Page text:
Tough meeting with the Président de la République of France. He’s a tough guy. We like tough guys because they get straight down to business. They don’t waste their time or yours. The French budget is out this Friday and in it we will see if France intends continuing its leadership role on the continent of Africa. In the last few years, French aid has been falling.
My point was that as much as Africa needs French aid and the energy that Sarkozy himself provides, he/we need Africa. Why? Africa has never been so strategically important as it is now, economically and politically. Just ask the Chinese. Over a million of them now live in the continent of Africa – their single biggest diaspora. Every time you make a cell phone call you make it with the help of coltan, an African metallic ore. It’s a rich continent: zinc, copper, oil, gas, silver, gold, diamonds… Just for its resources Africa will play a critical role in how the 21st century is shaped. If we want to breathe we’re going to need African cooperation on climate change (Congo is the second biggest rainforest on earth.) Anyway, I tell you all this to point out that while there is a meltdown happening on the markets and in our banking systems, you FT readers should keep one eye on the opportunity of Africa. Seventeen non-oil rich countries have had growth rates averaging 5.5 per cent over the last 10 years, etc etc.
The other eye should be on our moral obligation not to break promises that we’ve made to the poorest of the poor, if we expect the respect and the business of those same populations in the future.
Sarko is a real physical presence in a room. He might even be taller than me… animated, funny one minute; annoyed the next. I admire his energy and vision. We need him. His radical proposal for a Mediterranean union is an example of his thinking differently, challenging orthodoxy. We want him to apply his innovativeness to the business of aid… its time for some new ideas. But he’s also going to have to fund them. And there’s the rub. He’s not averse. At one point in the meeting he reached across and grabbed my arm: “You know, Africa is Europe’s next door neighbour… 13 kilometres from us… our fate is bound up in theirs… it’s in our own self interest.” The meeting started with the beautiful Carla Bruni, a great ally in our efforts to better our storytelling about the effectiveness of good aid. Both the first lady and the president change the molecular structure of any room they are in – he speeds them up, she calms them down. A great team.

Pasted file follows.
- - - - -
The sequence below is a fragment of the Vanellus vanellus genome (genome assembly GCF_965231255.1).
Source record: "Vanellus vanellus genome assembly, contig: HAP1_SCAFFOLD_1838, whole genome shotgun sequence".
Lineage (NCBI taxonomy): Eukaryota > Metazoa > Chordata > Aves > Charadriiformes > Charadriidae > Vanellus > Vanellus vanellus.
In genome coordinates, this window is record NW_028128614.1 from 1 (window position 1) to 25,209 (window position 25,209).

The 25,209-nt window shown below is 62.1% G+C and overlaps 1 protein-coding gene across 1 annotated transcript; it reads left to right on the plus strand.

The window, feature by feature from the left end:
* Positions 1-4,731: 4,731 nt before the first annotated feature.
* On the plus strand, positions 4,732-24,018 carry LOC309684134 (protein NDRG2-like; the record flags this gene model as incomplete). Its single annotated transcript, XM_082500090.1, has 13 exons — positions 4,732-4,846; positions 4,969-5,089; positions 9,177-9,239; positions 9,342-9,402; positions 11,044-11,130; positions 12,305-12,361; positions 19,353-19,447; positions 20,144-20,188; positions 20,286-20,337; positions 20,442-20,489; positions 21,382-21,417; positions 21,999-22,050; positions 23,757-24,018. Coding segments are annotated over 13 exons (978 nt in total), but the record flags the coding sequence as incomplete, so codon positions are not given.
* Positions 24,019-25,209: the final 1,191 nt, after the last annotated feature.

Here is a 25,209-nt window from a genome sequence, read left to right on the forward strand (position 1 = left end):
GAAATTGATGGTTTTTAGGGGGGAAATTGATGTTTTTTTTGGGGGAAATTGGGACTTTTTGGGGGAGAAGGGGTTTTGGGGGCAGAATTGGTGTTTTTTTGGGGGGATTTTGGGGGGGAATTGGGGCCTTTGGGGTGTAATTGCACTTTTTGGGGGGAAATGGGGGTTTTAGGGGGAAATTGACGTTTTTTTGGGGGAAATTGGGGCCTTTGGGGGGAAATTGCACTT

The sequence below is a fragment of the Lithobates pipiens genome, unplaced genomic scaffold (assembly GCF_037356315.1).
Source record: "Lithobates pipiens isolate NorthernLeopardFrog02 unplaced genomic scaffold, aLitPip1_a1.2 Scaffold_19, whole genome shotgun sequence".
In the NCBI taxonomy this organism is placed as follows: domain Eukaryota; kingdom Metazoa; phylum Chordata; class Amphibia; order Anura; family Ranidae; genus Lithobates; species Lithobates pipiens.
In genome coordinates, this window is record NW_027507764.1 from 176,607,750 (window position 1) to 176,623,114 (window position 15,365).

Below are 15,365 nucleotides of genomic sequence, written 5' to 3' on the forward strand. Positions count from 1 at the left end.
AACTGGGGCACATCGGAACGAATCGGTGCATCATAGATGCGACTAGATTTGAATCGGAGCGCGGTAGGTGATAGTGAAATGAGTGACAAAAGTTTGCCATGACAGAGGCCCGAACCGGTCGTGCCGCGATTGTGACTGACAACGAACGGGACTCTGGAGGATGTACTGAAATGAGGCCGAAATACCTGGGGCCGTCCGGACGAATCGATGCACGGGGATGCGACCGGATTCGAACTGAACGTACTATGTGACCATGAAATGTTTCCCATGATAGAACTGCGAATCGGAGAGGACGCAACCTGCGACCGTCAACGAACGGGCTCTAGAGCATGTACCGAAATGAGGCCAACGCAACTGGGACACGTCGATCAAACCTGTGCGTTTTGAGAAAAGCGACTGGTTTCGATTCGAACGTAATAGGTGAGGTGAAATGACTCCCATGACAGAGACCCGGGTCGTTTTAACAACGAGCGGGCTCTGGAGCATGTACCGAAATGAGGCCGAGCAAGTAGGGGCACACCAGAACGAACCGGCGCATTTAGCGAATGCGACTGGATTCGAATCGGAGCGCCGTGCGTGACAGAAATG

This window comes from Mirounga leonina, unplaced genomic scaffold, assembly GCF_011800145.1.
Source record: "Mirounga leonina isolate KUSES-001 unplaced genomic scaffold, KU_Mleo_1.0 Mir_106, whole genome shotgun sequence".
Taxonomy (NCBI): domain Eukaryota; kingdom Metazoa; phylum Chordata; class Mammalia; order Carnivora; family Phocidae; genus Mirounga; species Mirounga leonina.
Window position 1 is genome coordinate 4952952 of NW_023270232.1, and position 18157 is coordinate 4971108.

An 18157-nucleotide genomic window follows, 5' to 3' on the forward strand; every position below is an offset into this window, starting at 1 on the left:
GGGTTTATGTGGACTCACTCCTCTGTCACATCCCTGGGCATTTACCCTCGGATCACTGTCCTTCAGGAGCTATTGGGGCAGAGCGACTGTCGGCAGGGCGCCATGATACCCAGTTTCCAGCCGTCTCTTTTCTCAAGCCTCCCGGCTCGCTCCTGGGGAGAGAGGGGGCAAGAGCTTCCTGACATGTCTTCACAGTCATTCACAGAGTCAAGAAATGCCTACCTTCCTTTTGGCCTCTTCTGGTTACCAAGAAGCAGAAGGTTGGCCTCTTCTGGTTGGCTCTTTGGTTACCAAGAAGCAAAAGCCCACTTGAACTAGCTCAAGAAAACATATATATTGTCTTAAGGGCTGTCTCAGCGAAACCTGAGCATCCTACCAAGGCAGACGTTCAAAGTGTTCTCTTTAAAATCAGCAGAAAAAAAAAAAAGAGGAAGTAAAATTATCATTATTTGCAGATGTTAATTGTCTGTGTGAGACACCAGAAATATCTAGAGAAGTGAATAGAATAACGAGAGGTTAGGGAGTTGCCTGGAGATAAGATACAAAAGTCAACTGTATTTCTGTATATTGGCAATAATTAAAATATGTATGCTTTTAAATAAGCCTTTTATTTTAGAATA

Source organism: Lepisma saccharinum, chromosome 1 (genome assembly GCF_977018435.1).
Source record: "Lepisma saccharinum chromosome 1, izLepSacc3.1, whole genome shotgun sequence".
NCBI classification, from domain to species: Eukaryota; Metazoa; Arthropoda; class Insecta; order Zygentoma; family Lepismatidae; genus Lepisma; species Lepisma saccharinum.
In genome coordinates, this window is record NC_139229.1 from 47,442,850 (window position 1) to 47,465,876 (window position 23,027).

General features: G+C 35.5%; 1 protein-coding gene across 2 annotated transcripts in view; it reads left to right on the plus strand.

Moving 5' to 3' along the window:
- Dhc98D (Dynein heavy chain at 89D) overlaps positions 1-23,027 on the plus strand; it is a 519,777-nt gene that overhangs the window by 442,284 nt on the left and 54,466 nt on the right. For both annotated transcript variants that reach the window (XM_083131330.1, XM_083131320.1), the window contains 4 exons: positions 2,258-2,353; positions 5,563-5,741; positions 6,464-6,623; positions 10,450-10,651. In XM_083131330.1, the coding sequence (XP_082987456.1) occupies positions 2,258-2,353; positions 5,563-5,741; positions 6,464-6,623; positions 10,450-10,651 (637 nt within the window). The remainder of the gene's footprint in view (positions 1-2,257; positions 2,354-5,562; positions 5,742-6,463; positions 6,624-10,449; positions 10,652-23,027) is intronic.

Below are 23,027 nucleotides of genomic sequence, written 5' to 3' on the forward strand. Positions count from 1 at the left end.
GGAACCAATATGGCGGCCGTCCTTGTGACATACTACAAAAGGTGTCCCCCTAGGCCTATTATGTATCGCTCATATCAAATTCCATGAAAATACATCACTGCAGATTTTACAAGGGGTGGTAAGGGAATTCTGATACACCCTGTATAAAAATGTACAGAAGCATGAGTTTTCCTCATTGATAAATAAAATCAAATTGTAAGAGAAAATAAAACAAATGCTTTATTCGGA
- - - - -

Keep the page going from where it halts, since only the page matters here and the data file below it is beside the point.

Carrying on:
Off to meet the head honcho at the EU, President Barroso, now. Let you know tomorrow how I got on. Other things to watch out for this week: Wearing my ONE campaign hat, I should be meeting up with Senator John McCain and Governor Sarah Palin; hoping to see Senator Obama and Senator Joe Biden in the next few weeks. The ONE campaign has an ongoing relationship with Senators McCain and Obama. Both have agreed that increased and effective aid is a critical part of American foreign policy in a world where inequality conjures instability and where making friends is a lot cheaper than defending yourself against new enemies.